Sunday, October 28, 2007

On an old concessions trailer

For all those who enjoy Coca-Cola and who also enjoy Iowa:

Saturday, October 13, 2007

Changing the American Way of Life

This past Wednesday evening I attended a lecture/seminar called "The Long Emergency" by James Kunstler. He is a writer and he has published a book called "The Geography of Nowhere" and "The Long Emergency." Both books criticize American suburbia and American consumerism.

Keep in mind that I am attending a secular university and should not expect that all those who come to campus and gives talks are going to be Christian, conservative, well-thought speakers. With that being said, Kunstler had a lot of good things to say as well as a lot of terrible things. The topic was on the declining state of American society... or I guess, the American way of life. Kunstler believes that the oil crisis is now and it will cause major disruptions in the very near future. He says our dependency on being a consumer society is the cause for alarm and that way of life is not sustainable at all.

Since he is a journalist and non-scientific most of what he talks about is his own opinion. Coming from a scientific background I wanted more evidence out of his message. Since he is a "registered democrat" (which isn't bad per se) and very liberal (which is bad when you are extreme about it), he likes to criticize evangelicals and republicans. (I don't want to sound like I am taking sides; there is nothing wrong with registering as "democrat" or "republican" as a Christian.) Kunstler likes to stick his head out there and say things that will provoke and eventually anger. It didn't help that he was quite vulgar and his language was crude. Anyway, most of all, since he is very cynical and pessimistic, I felt very let down and somewhat disheartened with his speech. I think it should be presented without crude jokes and sexual innuendos as that would probably help him be received with more validity.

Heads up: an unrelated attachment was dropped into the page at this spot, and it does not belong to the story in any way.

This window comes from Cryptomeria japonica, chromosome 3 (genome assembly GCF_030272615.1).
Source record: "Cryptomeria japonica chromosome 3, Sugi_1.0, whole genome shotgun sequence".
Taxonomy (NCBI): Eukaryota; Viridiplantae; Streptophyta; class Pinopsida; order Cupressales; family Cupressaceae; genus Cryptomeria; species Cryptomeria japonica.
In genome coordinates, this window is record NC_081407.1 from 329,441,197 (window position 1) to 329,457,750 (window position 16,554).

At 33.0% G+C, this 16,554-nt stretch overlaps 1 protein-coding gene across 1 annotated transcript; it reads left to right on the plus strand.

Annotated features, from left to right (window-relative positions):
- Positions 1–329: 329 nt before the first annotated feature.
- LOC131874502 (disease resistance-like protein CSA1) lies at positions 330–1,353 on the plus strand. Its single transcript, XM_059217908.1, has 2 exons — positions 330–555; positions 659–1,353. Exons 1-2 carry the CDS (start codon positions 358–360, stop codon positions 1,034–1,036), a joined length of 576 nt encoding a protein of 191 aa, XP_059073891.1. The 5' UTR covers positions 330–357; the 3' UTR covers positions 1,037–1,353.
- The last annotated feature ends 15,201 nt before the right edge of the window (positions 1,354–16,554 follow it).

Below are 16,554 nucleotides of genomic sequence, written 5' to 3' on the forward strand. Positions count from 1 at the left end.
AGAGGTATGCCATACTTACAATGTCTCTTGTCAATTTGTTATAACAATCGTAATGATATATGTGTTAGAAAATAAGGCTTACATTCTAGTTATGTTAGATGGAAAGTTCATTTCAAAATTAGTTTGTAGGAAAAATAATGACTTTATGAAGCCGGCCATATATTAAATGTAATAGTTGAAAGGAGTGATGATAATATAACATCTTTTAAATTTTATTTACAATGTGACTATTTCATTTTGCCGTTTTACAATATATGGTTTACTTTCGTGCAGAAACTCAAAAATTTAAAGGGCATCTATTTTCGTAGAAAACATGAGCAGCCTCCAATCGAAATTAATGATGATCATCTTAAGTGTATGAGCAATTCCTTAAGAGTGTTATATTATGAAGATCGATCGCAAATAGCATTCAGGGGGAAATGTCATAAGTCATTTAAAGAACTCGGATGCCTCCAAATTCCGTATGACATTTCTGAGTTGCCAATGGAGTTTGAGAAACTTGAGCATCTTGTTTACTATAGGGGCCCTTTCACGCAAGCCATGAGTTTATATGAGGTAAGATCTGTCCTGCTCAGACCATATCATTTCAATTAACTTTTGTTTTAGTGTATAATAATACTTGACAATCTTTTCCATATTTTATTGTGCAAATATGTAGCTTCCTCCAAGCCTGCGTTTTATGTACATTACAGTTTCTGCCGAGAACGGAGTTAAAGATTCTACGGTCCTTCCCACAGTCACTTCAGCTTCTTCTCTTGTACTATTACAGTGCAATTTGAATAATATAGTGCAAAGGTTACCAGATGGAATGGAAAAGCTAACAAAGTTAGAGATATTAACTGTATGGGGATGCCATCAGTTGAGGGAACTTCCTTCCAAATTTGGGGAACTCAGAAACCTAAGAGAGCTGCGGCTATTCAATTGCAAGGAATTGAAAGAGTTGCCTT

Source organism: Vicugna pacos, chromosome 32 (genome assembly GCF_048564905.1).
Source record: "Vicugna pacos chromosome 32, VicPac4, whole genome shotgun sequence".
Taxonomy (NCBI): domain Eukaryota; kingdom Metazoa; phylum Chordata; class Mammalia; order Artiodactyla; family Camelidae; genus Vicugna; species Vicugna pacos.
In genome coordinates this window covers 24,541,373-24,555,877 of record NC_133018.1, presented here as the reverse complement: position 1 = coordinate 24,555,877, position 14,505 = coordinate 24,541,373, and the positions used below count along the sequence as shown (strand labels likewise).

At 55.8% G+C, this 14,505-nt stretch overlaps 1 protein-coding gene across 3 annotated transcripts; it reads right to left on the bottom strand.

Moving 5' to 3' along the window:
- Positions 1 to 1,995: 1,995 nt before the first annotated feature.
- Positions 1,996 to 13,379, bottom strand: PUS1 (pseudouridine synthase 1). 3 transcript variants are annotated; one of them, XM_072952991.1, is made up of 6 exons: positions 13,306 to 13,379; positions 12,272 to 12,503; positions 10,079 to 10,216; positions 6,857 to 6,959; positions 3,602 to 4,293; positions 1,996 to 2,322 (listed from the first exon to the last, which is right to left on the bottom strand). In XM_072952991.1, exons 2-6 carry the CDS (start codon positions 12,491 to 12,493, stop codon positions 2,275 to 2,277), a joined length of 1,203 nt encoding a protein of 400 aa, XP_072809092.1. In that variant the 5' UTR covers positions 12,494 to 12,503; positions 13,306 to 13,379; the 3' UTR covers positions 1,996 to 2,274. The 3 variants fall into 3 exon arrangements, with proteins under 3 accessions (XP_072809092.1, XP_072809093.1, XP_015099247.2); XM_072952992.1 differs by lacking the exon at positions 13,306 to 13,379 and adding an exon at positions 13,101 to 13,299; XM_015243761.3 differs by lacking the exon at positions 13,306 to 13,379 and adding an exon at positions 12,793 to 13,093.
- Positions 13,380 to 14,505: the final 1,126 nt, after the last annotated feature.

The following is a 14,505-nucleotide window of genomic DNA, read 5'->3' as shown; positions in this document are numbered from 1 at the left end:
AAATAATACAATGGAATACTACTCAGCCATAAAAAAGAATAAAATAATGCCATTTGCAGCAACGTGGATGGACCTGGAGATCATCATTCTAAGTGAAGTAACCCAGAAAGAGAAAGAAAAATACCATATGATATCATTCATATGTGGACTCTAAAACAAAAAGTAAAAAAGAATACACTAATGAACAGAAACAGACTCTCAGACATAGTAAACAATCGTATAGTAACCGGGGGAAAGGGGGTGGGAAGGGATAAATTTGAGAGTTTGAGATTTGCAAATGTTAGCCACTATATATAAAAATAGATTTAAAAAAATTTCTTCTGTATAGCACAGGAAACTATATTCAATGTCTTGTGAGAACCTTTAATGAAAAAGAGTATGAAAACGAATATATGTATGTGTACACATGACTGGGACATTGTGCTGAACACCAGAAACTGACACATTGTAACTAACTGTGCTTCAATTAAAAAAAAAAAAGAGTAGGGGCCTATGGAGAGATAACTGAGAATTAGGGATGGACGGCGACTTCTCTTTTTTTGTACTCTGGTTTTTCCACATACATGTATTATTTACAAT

As Christians, we can learn a lot from Mr. Kunstler. We can learn that we must critically think through the behavior our daily life and see the consequences of that behavior. However, we must be more optimistic since our hope is in God. Actually, during the lecture, Kunstler said that we were probably wondering where the hope was. He said that we had to generate our own hope. Well, thankfully Christians know where their hope lies. We can also learn from Mr. Kunstler that seeing the negative in everything (which is really what he is doing) doesn't provide a fruitful path of change.

So I will leave you with a quote I recently found on a great blog, Fire and Knowledge:
The first thing we must begin to teach our children (and learn ourselves) is that we cannot spend and consume endlessly. We have got to learn to save and conserve. We do need a “new economy,” but one that is founded on thrift and care, on saving and conserving, not on excess and waste. An economy based on waste is inherently and hopelessly violent, and war is its inevitable by-product. We need a peaceable economy.
--Wendell Berry, “Thoughts in the Presence of Fear”
Berry can be our Christian version of Mr. Kunstler.